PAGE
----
Our rundown of the best financial dashboards continues with CFOs (Chief Financial Officers). They usually focus on high-level metrics that expands outside of a pure financial focus so you can also find employee or customer satisfaction metrics, as depicted in our visual example. To see the full scope of this CFO dashboard, please open it in full-screen mode but now we will go through some relevant details.
The dashboard focuses on 4 primary areas that CFOs can find relevant and interesting: costs, sales goals, gross profit, customer and/or employee satisfaction levels. You can easily connect another dashboard within, and additionally implement specific areas of interest such as market indicators, customer analysis, investor relations, cash management, etc. Key metrics that are depicted at the top left of this financial analysis dashboard include the revenue, gross profit, EBIT, operating expenses, and net income. That way, every CFO can have a clear overview of the financial performance within the first quarter of the year. You can see how you performed against set targets and conclude that operating expenses are actually higher than planned. Then you can easily dig deeper, start asking questions, and analyse why this happened in order to avoid such scenarios in the future. We have included simple gauge charts in our visual example so that you can immediately spot if the metric is developing well or it’s in the “red zone.”
On the right side the dashboard shows the breakdown of costs with an additional tab that focuses on the revenue. We can see that, in this case, sales have generated the highest costs within this quarter followed by general and admin. This can give you an idea where your expenses are allocated and if you have the opportunity to lower them as much as possible. We have also added 3 additional metrics: economic value added (EVA), berry ratio, and the payroll headcount ratio, but you can customise your KPIs as needed. These 3 metrics will show you the true economic profit of your company, indication if you’re losing or generating money, and how many employees support your payroll efforts.
Finally, we can take a closer look at the bottom part of the dashboard where we can see details on the employee and customer satisfaction levels expressed also with a 3-month trend. These are non-traditional metrics but every modern CFO needs to keep track of satisfaction levels since lower values could cause additional financial hardships. In this case, the trend in employee satisfaction is negative so you might want to examine what happened and how you can change it. Finally, we can see other connected dashboards which you can customise based on your own requirements, and quickly go through more data as questions arise.
Our last financial dashboard example gives you an overview of how efficiently you spend your capital and gives you an overview of the main metrics on your balance sheet. It is broken down into four visualisations of your return on assets (ROA), working capital ratio (WCR), return on equity (ROE) and debt-equity ratio (DER). These four key performance indicators give an immediate understanding of trends in how your company’s assets are being managed. The balance sheet breakdown shows how your current assets (cash, account receivable, inventory) as well as your long-term assets, and it also provides information about your total liabilities, depicted by the two subcomponents of current liabilities and shareholder equity.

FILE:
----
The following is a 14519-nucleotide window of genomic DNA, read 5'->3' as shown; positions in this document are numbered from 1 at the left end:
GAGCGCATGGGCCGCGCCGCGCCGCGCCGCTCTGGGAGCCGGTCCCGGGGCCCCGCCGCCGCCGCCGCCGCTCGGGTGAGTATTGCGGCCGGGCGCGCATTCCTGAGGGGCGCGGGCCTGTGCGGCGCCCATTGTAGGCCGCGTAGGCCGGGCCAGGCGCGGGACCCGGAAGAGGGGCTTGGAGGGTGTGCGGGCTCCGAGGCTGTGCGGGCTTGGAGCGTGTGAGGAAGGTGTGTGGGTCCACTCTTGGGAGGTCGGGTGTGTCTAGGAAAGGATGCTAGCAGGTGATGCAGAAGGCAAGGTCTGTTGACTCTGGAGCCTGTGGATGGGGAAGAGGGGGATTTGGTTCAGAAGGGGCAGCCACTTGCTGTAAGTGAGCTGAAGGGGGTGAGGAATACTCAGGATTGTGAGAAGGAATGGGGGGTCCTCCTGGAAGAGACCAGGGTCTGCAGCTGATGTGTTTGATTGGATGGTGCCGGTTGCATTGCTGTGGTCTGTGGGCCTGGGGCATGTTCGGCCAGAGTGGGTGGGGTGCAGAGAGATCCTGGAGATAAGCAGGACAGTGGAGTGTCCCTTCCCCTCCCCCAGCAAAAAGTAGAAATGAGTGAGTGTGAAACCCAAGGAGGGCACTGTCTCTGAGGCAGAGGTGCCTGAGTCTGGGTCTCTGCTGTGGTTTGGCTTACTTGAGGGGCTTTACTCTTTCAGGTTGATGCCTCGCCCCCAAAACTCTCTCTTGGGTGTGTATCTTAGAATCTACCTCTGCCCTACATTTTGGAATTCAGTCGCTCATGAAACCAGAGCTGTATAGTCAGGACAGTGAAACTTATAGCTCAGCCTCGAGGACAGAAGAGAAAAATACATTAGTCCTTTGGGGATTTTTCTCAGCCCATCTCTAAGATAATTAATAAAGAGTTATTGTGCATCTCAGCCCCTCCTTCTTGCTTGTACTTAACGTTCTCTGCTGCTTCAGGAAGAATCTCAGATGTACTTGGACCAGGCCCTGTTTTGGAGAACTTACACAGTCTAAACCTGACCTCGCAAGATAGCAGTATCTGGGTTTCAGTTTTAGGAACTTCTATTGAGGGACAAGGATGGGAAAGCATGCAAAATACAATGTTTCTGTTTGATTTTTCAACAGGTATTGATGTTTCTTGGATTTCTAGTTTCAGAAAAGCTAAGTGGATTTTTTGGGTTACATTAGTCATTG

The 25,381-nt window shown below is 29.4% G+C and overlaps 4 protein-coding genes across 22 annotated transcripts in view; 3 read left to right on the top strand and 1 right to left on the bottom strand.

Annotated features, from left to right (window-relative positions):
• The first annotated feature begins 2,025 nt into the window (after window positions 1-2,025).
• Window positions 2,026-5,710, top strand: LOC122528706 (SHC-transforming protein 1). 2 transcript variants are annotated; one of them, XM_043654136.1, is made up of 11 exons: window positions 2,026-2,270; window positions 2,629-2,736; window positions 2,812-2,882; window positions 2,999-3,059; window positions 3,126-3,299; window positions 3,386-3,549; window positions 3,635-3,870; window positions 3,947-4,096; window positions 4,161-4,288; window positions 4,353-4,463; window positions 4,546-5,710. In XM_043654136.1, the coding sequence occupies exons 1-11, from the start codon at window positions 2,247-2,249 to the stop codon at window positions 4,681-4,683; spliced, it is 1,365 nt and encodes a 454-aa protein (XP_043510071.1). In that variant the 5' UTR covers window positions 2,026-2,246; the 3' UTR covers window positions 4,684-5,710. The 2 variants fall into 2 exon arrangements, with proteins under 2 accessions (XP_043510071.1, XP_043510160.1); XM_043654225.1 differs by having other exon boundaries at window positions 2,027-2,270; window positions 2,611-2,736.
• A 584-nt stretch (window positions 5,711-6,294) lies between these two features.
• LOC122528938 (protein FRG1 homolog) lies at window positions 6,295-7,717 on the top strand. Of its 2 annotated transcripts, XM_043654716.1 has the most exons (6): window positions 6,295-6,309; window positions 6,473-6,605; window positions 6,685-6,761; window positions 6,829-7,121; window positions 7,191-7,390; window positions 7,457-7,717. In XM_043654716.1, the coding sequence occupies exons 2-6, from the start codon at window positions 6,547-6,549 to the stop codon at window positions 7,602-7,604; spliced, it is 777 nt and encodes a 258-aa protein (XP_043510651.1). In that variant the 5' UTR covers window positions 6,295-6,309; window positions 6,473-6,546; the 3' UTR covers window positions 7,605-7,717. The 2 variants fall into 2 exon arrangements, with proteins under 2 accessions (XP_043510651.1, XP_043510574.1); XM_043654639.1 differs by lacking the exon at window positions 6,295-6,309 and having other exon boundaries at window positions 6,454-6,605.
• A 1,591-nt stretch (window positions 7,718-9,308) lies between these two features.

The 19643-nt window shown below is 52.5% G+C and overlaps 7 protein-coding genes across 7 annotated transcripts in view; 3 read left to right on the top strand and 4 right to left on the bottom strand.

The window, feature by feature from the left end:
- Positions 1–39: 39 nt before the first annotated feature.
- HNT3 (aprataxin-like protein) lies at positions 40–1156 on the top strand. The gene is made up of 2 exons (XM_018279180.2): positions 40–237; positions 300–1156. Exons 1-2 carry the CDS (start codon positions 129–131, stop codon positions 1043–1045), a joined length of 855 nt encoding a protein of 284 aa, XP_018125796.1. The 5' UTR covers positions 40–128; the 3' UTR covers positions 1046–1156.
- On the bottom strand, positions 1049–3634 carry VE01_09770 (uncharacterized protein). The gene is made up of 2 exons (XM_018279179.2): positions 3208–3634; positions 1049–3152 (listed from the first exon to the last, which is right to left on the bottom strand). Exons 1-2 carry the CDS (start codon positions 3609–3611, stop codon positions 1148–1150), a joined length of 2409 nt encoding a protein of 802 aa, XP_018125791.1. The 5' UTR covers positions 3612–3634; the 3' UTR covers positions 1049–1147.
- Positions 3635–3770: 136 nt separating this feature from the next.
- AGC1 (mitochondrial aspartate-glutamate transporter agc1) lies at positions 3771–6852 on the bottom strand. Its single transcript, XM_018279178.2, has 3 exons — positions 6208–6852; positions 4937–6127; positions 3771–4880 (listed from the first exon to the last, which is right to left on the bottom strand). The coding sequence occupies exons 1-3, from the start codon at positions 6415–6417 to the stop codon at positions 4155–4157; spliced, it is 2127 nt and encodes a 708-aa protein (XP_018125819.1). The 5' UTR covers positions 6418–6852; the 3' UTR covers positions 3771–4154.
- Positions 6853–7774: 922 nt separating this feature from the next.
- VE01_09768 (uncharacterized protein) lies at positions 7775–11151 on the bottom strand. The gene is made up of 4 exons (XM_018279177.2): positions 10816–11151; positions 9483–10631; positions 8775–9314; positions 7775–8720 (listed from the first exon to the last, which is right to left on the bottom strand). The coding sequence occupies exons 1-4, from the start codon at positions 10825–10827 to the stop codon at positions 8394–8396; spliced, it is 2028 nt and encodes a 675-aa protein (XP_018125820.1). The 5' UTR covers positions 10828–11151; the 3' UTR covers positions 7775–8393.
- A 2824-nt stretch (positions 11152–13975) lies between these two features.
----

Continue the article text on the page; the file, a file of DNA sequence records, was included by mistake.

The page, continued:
This financial dashboard template provides you valuable information about the capital structure of your company. The debt-equity ratio measures how much debt you are using to finance your assets and operations in comparison to the equity available. It is calculated by dividing your total liabilities by your shareholders’ equity. return on assets, and even more importantly return on equity, are key figures on the stock market when it comes to evaluating your company as an investment opportunity. The more debt a company has, the larger is its ROE compared to its ROA.
This financial dashboard example closely monitors these two ratios to ensure that you can maintain control over these extremely important financial aspects of your company in real-time. Letting these ratios go unchecked is a recipe for disaster and can lead to unexpected losses, bankruptcy, and loss of client base or assets. Furthermore, return on assets is a critical litmus-test of your company’s success and is a major indicator to potential investors. Companies with low return on assets face severe difficulties whilst attempting to attract investors. Shareholders and investors will further be aware of your return on equity, which ultimately represents to them how much money your company will return on their investments. Use this financial performance dashboard to keep a close eye on these essential aspects of your company’s progress and ensure its long-term viability and success.
We have demonstrated the power of data visualisation in financial performance, monitoring, and analysis. These dashboards can be used by c-level management, department managers, professionals, and finance experts that need a clear overview and mastery over their data. Whether you need to build your own financial reporting dashboard, select and combine own KPIs and strategies or simply have an accurate representation and monitoring processes, try our software for a 14-day trial, completely free!